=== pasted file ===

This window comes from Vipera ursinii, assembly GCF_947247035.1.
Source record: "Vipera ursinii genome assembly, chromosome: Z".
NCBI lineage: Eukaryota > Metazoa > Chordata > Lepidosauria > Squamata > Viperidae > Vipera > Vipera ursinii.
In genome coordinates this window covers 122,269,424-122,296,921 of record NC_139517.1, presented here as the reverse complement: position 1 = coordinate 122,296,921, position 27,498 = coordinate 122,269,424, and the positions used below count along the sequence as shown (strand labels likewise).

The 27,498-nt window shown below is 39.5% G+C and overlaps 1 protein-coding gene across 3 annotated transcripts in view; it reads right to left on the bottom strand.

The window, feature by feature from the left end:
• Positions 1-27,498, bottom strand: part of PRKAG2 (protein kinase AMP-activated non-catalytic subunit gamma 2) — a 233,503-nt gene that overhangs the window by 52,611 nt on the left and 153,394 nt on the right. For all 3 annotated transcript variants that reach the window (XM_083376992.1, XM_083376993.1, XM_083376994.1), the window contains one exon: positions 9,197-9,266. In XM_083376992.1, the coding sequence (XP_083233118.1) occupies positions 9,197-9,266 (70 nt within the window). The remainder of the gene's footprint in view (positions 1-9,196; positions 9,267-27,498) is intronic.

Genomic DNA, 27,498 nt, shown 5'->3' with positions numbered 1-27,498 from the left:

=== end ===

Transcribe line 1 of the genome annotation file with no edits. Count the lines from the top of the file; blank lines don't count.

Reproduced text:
This window comes from Vipera ursinii, assembly GCF_947247035.1.